diamond geezer

 Monday, February 28, 2011

During February 2003 on diamond geezer I kept myself busy by counting things. Ten different counts, to be precise, in a none-too thrilling daily feature called The Count. My 28-day tally chart may have been deathly dull to the rest of you, but I've continued to count those categories again, every February since, just to keep tabs on how my life is changing. Below are my counts for February 2011 (also available in graphical form via Daytum), accompanied by the previous statistics and some deep, meaningful pondering. I know this is a bit premature because the final results won't be confirmed until midnight, so for now the figures are best estimates. But I'll come back and update them later once the final data is known.

Count 1 (Blog visitors): Up 7000 visitors on last year? How did that happen? There's the world convinced that blogging's dying on its feet, yet visitor numbers here are more than 20% up on last year. I'm not doing anything different, honest, so I can't think of an obvious reason why this rise should have taken place (unlike certain previous Februaries it's not due to external linkage). I won't dwell on how RSS feeds make readership data increasingly unrepresentative anyway, but 2011's looking good. Thanks for that.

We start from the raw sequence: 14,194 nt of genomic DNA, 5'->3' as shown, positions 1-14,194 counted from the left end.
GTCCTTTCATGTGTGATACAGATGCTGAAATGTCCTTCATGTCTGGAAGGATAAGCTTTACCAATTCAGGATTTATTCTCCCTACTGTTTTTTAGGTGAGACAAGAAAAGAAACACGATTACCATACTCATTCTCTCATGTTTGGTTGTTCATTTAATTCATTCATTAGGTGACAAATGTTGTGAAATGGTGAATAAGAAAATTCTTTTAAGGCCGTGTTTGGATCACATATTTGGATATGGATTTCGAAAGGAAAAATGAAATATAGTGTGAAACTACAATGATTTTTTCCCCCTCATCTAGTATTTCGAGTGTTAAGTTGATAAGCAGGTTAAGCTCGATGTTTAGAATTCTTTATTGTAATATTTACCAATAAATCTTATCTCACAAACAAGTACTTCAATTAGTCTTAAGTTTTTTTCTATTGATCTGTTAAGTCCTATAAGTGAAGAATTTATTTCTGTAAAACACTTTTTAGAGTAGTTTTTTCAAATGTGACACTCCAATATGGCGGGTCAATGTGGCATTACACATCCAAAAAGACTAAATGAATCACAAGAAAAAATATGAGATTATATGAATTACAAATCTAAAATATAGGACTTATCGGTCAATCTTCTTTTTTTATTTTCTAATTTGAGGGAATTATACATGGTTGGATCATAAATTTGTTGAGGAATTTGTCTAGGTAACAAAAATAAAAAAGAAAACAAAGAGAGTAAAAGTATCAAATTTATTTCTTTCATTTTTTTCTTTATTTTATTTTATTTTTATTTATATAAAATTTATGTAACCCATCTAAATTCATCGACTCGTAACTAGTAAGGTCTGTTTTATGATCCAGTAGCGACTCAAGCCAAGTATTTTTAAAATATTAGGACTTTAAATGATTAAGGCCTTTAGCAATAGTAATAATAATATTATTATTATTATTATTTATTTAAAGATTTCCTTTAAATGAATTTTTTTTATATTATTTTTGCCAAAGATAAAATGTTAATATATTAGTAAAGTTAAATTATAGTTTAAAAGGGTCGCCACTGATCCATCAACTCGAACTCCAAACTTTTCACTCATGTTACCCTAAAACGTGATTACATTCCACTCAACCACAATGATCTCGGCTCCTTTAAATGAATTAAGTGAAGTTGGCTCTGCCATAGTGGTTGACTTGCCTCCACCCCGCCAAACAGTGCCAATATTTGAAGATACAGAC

Total number of visits to this webpage in February 2011: 37200
(2003: 2141) (2004: 6917) (2005: 9636) (2006: 42277) (2007: 23082) (2008: 32006) (2009: 26048) (2010: 30264)

Count 2 (Blog comments): I thought blog commenting had peaked, laid low by Twitter, Facebook or whatever community you lot spend all your time in these days. But seemingly not. After a couple of leaner years, responses are back on the up again. Even better, most of these comments are sane, relevant, insightful and kitten-free. I'm delighted, obviously, because a daily conversation beats verbal tumbleweed blowing across everything I have to say. So thanks for that too.
Total number of comments on this webpage in February 2011: 558
(2003: 166) (2004: 332) (2005: 463) (2006: 648) (2007: 566) (2008: 504) (2009: 472) (2010: 396)

Count 3 (Blog content): This turns out to be my most prolific February yet, which is pretty much what I said last year. I'm now averaging more than 800 words a day, at which rate it only takes a few months to add up to the length of a short novel. I always mean to keep it succinct, but then there's something extra I want to add and before I know where I am I've written another daily essay. You'd still read this blog if I wrote a bit less, I know, but something keeps driving me to write a bit more. I need to learn to ease off a little.
Total number of words in diamond geezer in February 2011: 23120
(2003: 14392) (2004: 16214) (2005: 16016) (2006: 15817) (2007: 17102) (2008: 17606) (2009: 20602) (2010: 21595)